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Top things to do on a spa break in Sussex

From wine estates to white cliffs, Sussex is one of the most beautiful parts of the UK. With all of that in mind, it's little wonder it's such a popular location for a spa break.

Sussex is a beautiful part of the UK, blessed with vibrant towns like Brighton as well as an impressive coastline, beautiful countryside and plenty of history. Home to some of the UK's most illustrious wine estates, it's also famous for its white cliffs and its impressive South Downs National Park. With all of that in mind, it's little wonder it's such a popular location for a spa break.

Sussex wine estates

English wine has become a particularly luxurious commodity in recent years, and Sussex is at the forefront of the movement. Known for its limestone chalk soils which result in high-quality grapes for sparkling wine (similarly found in the Champagne region), Sussex is home to a number of the UK's top vineyards and wineries - and yes, you can visit. Amongst them you will find the Albourne Estate, Bolney Wine Estate, Nyetimber, and Oxney Organic Estate - to name a few.

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Royal Pavilion

Brighton is a place that's worth a visit all in its own right. The vibrant seaside town has a rich culture and history, whether you fancy a day on the beach or a night on the town. Amongst its attractions is the Royal Pavilion, built as a seaside pleasure palace for King George IV. It mixes Regency grandeur with the visual style of India and China and is quite something to behold.

Brighton Pier

Another top attraction is Brighton Palace Pier - a feast of food, games and attractions jutting out over the water. Standing at 1,722 ft long, its first iteration was built in 1823 and since then it's washed away a couple of times and been rebuilt. The current pier has been in situ since 1899, gradually adding new attractions over the years, remaining both contemporary and a delicious throwback.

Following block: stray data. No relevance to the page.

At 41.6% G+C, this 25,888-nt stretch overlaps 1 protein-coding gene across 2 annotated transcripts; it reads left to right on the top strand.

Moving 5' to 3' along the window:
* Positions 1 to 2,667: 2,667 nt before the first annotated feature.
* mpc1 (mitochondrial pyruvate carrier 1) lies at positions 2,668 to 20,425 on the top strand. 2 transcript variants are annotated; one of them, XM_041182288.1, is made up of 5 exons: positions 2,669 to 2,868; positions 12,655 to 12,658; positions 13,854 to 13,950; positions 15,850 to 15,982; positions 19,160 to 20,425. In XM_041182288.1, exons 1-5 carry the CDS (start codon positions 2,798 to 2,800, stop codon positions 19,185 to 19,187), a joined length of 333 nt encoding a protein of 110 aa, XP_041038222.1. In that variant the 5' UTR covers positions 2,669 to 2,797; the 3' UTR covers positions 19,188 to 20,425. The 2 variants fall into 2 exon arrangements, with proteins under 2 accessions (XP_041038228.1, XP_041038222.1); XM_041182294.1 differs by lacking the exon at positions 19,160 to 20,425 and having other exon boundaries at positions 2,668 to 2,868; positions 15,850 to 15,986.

1066 Battle Abbey and Battlefield

Sussex was the site of one of history's most famous and pivotal events, the Battle of Hastings, and visitors to the area can retrace the footsteps of King Harold and William the Conqueror. Walk the battlefield trail, see carved sculptures of Norman and Saxon soldiers and take in the breathtaking ruins of the Abbey built by William shortly after his victory.

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Arundel Castle

A restored and remodelled mediaeval castle, Arundel Castle tells a story dating back to 1067. Many of the original features such as the Norman Keep, mediaeval Gatehouse and Barbican survive, while additions were made over the centuries, including an impressive collection of paintings and beautiful gardens. It's all ready and waiting for you to visit.

South Downs National Park

The South Downs National Park spans acres of diverse landscapes, buildings and culture. Currently 25% is managed for nature and there are plans to increase it as part of a #ReNature project. It's inspired writers and artists, is rich in folklore and legend, and is known for its wooded heaths and abundant nature. There's a network of great walking routes, including the South Downs Way, which is a lovely way to explore.

Goodwood Racecourse

Goodwood Racecourse is one of Sussex's most famous attractions. A horse-racing track five miles north of Chichester, it's also known for its annual motorsports events, notably the Festival of Speed, Goodwood Revival and Glorious Goodwood. It's not just racing that it's known for however. The Goodwood Estate has been in the Duke of Richmond's family for more than 300 years, and you can explore the estate inside and out, on walking routes or seeing the impressive art collection in the main house, for example.

Seven Sisters

When you head out for a coast walk, don't forget to keep an eye out for the Seven Sisters - not that they're inconspicuous. The series of chalk cliffs on the English Channel coast stand out for their impressive silhouette within the South Downs National Park. Having been eroded by the sea over the years they make for an impressive sight. The name seems to have a fairly obscure origin, but even so, the area is designated and protected as a 'Heritage Coast' and is the finest example of unprotected chalk cliffs in Britain.

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